Tahiti lies roughly east–west just below the 17th parallel, one of the largest of what are now the Society Islands, roughly halfway between Peru and Australia. It is shaped not unlike a figure of eight, some 120 miles (‘40 leagues’) in circumference. Most of its foreshores are easily accessible, a series of broad, curving bays with black volcanic sands or pinkish-white coral beaches, fringed by coconut palms and breadfruit trees. But a few hundred yards inland, the ground rises sharply into an entirely different topography. The steep, densely wooded volcanic hills lead upwards to a remote and hostile landscape of deep gullies, sheer cliffs and perilous ledges.

Contrary to legend, the Endeavour, commanded by Lieutenant James Cook, was not the first European ship to make landfall in Tahiti. Spanish expeditions, under Quiroz or Torres, had probably touched there in the late sixteenth century, and claimed it for Spain. A previous English expedition, under Captain Wallis of the Dolphin, had definitely landed there in 1767, when it was described as ‘romantic’, and claimed for England. A French expedition under Louis-Antoine de Bougainville had anchored there the following year, and claimed it for France.

The French had racily christened Tahiti ‘La Nouvelle Cythère’, the New Island of Love. Banks’s opposite number, the French botanist Philibert Commerson (who named the bougainvillea after his captain), had published a sensational letter in the Mercure de France describing Tahiti as a sexual ‘Utopia’. It proved that Jean-Jacques Rousseau was right about the existence of the Noble Savage. But then, the French had only spent nine days on the island.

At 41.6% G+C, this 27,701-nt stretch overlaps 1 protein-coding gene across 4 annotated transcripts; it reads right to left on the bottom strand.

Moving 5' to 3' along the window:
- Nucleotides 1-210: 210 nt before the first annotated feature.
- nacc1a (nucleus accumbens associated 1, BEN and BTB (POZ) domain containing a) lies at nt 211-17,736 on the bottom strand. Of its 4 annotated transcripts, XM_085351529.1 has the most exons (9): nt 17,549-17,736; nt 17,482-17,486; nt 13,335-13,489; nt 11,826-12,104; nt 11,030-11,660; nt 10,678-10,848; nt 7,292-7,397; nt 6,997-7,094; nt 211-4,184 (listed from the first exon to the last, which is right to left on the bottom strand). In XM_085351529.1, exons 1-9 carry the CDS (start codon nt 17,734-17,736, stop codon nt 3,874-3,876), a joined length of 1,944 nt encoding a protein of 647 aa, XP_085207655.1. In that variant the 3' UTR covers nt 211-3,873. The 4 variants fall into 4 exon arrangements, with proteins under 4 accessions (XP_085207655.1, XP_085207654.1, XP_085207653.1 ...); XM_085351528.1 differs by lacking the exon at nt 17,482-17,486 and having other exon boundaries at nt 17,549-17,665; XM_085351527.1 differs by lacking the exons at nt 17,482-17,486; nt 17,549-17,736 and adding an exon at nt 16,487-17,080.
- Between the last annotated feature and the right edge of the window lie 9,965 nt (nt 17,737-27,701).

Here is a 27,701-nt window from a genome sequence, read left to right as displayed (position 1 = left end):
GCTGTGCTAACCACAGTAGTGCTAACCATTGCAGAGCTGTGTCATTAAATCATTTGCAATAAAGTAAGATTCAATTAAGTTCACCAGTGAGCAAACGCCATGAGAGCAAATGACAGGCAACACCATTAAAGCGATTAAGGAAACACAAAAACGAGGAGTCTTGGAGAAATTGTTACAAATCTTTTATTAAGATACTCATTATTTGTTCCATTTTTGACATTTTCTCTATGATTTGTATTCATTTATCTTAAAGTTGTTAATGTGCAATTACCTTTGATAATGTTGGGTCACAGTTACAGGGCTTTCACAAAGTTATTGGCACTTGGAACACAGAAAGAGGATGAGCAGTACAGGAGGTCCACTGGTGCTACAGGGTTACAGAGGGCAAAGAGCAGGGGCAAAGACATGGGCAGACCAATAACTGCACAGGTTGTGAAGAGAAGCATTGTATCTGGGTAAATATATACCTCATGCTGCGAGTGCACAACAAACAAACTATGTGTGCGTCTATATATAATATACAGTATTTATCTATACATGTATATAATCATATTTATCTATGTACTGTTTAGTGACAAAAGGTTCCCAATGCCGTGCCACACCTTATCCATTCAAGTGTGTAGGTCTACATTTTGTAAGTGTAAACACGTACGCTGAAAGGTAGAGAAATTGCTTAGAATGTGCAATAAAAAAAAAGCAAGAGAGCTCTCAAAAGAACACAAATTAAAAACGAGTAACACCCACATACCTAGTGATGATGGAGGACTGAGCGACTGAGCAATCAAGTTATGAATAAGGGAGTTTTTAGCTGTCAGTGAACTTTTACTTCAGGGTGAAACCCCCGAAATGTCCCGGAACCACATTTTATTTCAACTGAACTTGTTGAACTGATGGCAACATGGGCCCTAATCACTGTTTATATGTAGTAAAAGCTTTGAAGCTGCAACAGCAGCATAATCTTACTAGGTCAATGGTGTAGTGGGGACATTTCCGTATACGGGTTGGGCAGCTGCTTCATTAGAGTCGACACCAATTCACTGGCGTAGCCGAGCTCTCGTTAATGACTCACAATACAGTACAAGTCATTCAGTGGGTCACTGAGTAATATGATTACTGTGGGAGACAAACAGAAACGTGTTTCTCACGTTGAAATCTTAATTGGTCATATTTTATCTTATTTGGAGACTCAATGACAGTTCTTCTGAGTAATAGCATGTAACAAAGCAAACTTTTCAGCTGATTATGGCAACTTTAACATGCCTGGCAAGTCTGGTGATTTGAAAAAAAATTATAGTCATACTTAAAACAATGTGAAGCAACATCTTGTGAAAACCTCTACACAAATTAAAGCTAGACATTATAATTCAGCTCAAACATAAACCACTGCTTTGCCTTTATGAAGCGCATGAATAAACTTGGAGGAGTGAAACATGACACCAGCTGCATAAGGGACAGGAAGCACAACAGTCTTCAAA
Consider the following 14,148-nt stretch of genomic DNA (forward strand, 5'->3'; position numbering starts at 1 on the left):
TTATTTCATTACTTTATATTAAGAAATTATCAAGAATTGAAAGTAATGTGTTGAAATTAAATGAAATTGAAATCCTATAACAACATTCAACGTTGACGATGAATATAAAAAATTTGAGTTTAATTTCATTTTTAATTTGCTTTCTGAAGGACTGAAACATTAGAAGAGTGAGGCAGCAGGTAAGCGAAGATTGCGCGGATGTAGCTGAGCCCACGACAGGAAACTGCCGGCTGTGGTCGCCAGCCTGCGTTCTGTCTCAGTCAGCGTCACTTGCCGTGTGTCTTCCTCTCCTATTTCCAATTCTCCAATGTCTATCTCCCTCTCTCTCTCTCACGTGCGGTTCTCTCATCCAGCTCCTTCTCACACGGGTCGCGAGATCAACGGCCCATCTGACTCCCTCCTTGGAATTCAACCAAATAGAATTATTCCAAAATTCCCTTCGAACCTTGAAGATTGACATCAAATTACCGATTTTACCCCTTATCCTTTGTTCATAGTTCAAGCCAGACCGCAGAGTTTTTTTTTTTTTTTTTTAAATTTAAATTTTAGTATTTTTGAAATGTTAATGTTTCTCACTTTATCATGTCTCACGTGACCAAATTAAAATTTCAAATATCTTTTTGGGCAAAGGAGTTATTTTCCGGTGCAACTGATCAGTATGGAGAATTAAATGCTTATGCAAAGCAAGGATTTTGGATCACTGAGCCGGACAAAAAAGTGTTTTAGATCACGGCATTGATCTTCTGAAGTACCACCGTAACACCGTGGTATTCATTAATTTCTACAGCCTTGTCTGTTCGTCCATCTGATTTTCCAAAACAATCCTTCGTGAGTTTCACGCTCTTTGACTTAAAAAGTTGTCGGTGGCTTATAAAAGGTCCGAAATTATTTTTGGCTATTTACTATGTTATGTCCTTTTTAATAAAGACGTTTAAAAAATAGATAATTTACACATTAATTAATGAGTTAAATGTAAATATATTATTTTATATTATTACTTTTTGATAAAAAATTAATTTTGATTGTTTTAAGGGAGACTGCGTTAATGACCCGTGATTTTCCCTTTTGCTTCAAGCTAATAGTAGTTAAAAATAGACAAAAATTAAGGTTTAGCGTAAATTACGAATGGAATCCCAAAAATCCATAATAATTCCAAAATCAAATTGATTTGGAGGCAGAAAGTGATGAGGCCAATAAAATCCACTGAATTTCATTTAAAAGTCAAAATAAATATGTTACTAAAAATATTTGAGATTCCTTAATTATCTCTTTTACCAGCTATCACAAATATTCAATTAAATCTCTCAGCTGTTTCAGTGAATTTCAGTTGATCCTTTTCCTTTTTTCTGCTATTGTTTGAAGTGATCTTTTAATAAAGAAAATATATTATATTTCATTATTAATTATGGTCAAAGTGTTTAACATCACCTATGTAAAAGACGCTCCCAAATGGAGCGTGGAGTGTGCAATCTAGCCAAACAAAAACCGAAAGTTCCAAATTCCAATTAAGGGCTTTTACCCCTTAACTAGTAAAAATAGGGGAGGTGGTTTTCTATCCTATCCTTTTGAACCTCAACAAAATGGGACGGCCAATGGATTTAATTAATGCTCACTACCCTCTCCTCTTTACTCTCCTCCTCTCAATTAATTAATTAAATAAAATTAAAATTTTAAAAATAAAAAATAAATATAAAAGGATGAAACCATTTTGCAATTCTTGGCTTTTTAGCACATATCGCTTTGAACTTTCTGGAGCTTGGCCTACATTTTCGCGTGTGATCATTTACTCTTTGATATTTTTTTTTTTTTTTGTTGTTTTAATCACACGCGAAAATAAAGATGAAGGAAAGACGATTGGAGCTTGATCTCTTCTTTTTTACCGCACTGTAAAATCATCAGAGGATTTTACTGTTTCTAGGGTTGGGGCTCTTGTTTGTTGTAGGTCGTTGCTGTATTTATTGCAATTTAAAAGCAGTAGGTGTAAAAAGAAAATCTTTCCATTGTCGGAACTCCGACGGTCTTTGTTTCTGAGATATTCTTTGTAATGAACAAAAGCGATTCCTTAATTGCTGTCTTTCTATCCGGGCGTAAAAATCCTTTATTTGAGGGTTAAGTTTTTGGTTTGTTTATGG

Cook was more sceptical, and had every member of his crew (including the officers) examined for venereal infections four weeks before arriving, by their surgeon Jonathan Monkhouse. He issued a series of Landing Instructions, which stated that the first rule of conduct ashore was civilised behaviour: ‘To Endeavour by every fair means to cultivate a Friendship with the Natives and to treat them with all Imaginable Humanity.’ It was no coincidence that he enshrined the ship’s own name in this instruction.

Joseph Banks had his own views on Paradise. He gave a whimsical account of his first night ashore in his Endeavour Journal. He dined deliciously on dressed fish and breadfruit, next to a Tahitian queen, who ‘did me the honour with very little invitation to squat down on the mats close by me’. However, the queen was ‘ugly enough in conscience’. Banks then noticed a very pretty girl, ‘with a fire in her eyes’ and white hibiscus in her hair, lingering in the ‘common crowd’ at the door. He encouraged her to come and sit on his other side, studiously ignored the queen for the rest of the evening, and ‘loaded’ the Polynesian beauty with bead necklaces and every compliment he could manage. ‘How this would have ended is hard to say,’ he observed later. In fact the amorous party broke up abruptly when it was discovered that his friend Solander had had a snuffbox picked from his pocket, and a fellow officer had lost ‘a pair of opera glasses’. It is not explained why he had brought opera glasses ashore in the first place.